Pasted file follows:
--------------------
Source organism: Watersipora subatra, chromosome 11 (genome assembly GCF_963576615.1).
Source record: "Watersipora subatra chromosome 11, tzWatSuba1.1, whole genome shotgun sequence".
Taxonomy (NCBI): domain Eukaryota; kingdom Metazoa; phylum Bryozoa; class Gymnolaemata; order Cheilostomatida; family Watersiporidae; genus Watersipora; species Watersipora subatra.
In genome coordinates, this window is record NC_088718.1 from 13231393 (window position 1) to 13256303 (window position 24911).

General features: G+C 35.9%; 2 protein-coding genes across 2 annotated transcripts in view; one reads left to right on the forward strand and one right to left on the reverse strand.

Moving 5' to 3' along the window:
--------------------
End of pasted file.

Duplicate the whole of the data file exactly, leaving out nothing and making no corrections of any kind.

Source organism: Watersipora subatra, chromosome 11 (genome assembly GCF_963576615.1).
Source record: "Watersipora subatra chromosome 11, tzWatSuba1.1, whole genome shotgun sequence".
Taxonomy (NCBI): domain Eukaryota; kingdom Metazoa; phylum Bryozoa; class Gymnolaemata; order Cheilostomatida; family Watersiporidae; genus Watersipora; species Watersipora subatra.
In genome coordinates, this window is record NC_088718.1 from 13231393 (window position 1) to 13256303 (window position 24911).

General features: G+C 35.9%; 2 protein-coding genes across 2 annotated transcripts in view; one reads left to right on the forward strand and one right to left on the reverse strand.

Moving 5' to 3' along the window: